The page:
For instance, a report revealed that Abia, Imo, Edo, Rivers, Ondo, Akwa-Ibom, Delta, and Bayelsa received N6.589 trillion from the federation account as derivation revenue between a period of 10-year (2009 and 2019), yet unemployment, poor infrastructure, poor healthcare is has become a norm in the oil-producing states.
At InfomedianG Business Solutions, we hope to see the states that get derivation revenue stop complaining of marginalisation or low revenue and show results for the little they have received. Communities where oils are gotten from should start holding their state governments responsible for wasting their collective wealth
And to Nigeria’s government, despite the revenue, it makes annually from oil exports continues to borrow even from countries that do not have the rich resources it has. This must stop, the government should stop paying lip service to diversifying the economy from oil to non-oil economy.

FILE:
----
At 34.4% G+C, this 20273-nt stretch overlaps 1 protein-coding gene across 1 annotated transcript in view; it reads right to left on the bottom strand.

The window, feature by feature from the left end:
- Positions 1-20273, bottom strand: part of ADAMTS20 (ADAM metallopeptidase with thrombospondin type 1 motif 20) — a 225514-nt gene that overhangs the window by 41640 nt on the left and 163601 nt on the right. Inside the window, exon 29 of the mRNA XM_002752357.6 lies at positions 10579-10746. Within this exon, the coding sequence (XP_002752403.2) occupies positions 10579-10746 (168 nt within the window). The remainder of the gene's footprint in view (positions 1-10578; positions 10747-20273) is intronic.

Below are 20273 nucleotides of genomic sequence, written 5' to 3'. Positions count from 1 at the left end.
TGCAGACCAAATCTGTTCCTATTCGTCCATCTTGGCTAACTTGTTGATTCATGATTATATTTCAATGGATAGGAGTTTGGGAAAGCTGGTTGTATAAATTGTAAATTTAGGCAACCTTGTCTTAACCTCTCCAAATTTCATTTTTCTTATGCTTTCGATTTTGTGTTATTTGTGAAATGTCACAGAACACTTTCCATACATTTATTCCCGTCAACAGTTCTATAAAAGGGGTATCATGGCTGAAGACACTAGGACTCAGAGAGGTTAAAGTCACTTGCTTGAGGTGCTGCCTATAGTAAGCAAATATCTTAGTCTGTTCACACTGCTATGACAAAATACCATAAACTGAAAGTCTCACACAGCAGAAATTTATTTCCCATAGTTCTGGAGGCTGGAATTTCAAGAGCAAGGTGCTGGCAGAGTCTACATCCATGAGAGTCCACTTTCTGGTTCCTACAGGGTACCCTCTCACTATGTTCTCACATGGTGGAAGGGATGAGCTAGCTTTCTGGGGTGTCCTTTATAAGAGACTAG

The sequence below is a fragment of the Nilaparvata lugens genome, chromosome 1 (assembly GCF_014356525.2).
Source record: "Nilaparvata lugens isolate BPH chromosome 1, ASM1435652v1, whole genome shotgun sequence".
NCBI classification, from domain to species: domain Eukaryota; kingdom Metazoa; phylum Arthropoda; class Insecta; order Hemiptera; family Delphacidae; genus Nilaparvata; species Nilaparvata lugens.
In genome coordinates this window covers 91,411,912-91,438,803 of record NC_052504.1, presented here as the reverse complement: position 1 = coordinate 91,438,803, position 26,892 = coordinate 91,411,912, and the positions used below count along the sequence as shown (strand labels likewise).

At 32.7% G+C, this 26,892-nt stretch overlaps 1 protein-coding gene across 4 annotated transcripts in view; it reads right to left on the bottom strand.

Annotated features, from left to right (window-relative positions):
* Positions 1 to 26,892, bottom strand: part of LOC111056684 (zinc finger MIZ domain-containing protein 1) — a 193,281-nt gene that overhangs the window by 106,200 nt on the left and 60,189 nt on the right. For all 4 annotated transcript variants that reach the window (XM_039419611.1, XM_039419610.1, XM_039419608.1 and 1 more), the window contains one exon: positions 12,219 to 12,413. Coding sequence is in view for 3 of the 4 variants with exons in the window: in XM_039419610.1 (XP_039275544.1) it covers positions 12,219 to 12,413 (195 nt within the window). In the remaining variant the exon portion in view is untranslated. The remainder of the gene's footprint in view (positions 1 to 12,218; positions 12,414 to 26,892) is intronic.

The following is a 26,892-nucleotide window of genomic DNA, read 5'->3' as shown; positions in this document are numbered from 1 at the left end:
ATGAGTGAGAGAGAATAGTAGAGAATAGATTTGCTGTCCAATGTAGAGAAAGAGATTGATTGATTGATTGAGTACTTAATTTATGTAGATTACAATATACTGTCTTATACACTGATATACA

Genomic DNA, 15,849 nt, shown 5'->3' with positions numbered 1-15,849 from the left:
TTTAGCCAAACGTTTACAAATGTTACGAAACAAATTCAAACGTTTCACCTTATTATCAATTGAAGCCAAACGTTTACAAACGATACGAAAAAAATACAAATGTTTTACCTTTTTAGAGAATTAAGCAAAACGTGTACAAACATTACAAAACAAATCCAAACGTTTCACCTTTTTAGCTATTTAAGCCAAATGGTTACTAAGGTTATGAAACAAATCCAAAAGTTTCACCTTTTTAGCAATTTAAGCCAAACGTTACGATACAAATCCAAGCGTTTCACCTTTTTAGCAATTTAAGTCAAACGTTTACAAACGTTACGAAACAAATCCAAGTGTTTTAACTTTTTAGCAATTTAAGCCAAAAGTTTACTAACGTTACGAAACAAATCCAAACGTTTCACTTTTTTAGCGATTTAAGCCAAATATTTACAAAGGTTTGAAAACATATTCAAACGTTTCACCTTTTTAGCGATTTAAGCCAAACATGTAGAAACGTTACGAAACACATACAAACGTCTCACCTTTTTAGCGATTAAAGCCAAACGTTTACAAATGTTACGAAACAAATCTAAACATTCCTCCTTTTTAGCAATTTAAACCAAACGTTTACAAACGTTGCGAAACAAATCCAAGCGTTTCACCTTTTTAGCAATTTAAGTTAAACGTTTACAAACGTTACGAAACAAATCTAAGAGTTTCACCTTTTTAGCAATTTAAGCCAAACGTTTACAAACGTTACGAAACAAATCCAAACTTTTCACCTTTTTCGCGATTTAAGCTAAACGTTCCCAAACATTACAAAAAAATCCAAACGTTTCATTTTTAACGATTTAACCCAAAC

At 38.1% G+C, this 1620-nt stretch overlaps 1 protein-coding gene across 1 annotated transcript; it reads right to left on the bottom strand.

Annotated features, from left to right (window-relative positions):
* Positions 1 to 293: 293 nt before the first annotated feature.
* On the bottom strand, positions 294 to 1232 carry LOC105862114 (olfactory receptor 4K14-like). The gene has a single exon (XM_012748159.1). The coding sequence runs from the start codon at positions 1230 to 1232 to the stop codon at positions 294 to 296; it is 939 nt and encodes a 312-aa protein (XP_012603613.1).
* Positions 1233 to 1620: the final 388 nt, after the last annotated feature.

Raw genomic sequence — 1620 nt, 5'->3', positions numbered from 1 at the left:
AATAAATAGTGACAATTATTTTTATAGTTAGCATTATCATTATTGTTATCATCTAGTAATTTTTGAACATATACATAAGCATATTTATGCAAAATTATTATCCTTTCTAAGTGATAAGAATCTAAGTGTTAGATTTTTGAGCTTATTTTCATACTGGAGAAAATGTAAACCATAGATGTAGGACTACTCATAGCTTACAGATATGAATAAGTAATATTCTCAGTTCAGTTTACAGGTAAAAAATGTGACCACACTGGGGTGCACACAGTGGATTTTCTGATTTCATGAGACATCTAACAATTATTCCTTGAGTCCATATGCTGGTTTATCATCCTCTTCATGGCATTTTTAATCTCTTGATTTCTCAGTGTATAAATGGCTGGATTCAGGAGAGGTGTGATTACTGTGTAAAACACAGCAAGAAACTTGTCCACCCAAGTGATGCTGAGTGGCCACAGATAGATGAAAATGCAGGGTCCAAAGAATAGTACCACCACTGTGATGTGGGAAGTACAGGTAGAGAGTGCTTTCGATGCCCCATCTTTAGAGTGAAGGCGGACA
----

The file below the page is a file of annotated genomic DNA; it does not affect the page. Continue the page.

In the next 10 years, consumption and demand for oil at the global market would reduce drastically a lot of countries would have completely moved to electric cars or solar-powered cars.
Time isn’t on the side of oil producing states and the Federal Government, they should begin to act responsibly and use the oil wealth to develop the economy, create jobs, develop infrastructure, and provide security among others.
Featured Image Credit:
- Patrick Hendry on Unsplash
Ope is the Head of Content at InfomediaNG. He’s a researcher whose interests cut across real estate investment, stocks, financial technology, and youth empowerment. He’s awesome in Content Marketing and SEO. Favourite Tools: Google Analytics, Canva, UberSuggest